What: purifying water to irrigation water for greenhouses
Where: Delft en Westland
Who: Hoogheemraadschap van Delfland, Delfluent Services B.V., Evides Industriewater,
When: started in 2010
Source: Delft Blue Water
Delft Blue Water
The availability of sufficient quantities of high-quality fresh water is essential for food production. At present, many greenhouse horticulture companies in the Netherlands use rain water, insofar as it is available, or pump up brackish groundwater. Rain water, however, is not free of contaminants, especially near big cities and along the coast. Brackish groundwater must be desalinated before being used by means of RO (Reverse Osmosis). In this case, a salty residual flow (brine) is created, which is then returned to the soil. In the near future, it is likely that restrictions will be placed on returning brine to the soil, or that it will even be banned outright. For this reason, Delft Blue Water – a consortium of three partners – launched a demonstration study to produce water reliably, sustainably and cost-effectively using innovative technologies. Under the name Delft Blue Water, waste urban water is purified and transformed into Class I irrigation water for greenhouse horticulture.
Reliable, sustainable and cost-effective water. The Harnaschpolder treatment plant in Den Hoorn (Netherlands) cleans the waste urban water from the Hague region. At present, the purified water is discharged into the North Sea. Under the name Delft Blue Water (DBW), a study is being conducted to determine whether the purified water can be put to good use. Using innovative technologies, we are investigating how we can produce both surface water and high-quality irrigation water for greenhouse horticulture reliably, sustainably and cost-effectively using purified urban water as the source.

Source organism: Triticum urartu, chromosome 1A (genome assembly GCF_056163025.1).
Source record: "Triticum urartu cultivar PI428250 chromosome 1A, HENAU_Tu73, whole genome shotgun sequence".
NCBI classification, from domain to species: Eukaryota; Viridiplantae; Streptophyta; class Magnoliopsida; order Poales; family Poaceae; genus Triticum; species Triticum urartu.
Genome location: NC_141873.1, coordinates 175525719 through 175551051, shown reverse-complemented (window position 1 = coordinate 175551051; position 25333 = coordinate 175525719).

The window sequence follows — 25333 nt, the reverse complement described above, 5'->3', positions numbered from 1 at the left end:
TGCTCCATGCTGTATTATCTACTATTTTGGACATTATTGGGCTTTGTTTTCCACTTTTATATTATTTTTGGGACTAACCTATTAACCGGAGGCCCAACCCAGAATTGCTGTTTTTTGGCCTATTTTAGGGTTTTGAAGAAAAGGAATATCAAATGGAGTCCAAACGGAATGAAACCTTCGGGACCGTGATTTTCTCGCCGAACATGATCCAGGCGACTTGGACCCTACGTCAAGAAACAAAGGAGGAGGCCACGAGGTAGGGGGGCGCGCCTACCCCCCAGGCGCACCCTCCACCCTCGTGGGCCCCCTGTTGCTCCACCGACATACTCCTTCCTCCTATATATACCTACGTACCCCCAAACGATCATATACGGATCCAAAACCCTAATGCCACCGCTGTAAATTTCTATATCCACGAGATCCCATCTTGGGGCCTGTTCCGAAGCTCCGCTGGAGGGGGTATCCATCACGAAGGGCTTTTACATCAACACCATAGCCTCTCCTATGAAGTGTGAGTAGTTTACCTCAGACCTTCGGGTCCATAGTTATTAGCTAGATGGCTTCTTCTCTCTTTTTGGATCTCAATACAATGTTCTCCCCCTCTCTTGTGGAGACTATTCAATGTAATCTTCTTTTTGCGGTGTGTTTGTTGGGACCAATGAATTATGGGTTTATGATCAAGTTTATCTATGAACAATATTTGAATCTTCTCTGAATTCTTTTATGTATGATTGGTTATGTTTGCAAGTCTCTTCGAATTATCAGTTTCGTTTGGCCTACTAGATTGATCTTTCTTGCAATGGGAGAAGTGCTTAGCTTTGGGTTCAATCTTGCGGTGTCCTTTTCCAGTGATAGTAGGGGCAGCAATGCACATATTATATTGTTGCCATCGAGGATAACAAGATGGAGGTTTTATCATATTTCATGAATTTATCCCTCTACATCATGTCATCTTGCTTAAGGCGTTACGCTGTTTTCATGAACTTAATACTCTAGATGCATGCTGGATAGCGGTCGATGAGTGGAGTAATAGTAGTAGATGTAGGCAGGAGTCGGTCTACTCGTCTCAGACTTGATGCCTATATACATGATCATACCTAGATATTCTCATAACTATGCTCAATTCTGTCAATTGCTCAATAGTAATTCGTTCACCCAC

In the Westland demonstration nursery, a 180 m² greenhouse has been set up to test the suitability of the DBW irrigation water for greenhouse horticulture. Tomatoes are grown in this greenhouse, some of which are supplied with rain water and some with DBW irrigation water. The two water systems are completely separate from each other, and each has its own disinfector and dosing system. The recirculation also takes place in separate systems. An independent research company closely monitored the water quality. In addition, they followed the development of the plant and the tomato in terms of crop growth, production, plant health and food safety. The practical test was successful: there is no difference between tomatoes that receive surface water and those that are supplied with Delft Blue Water irrigation water. Watch the video and explanation here: http://www.youtube.com/watch?v=U5iquZVWlh4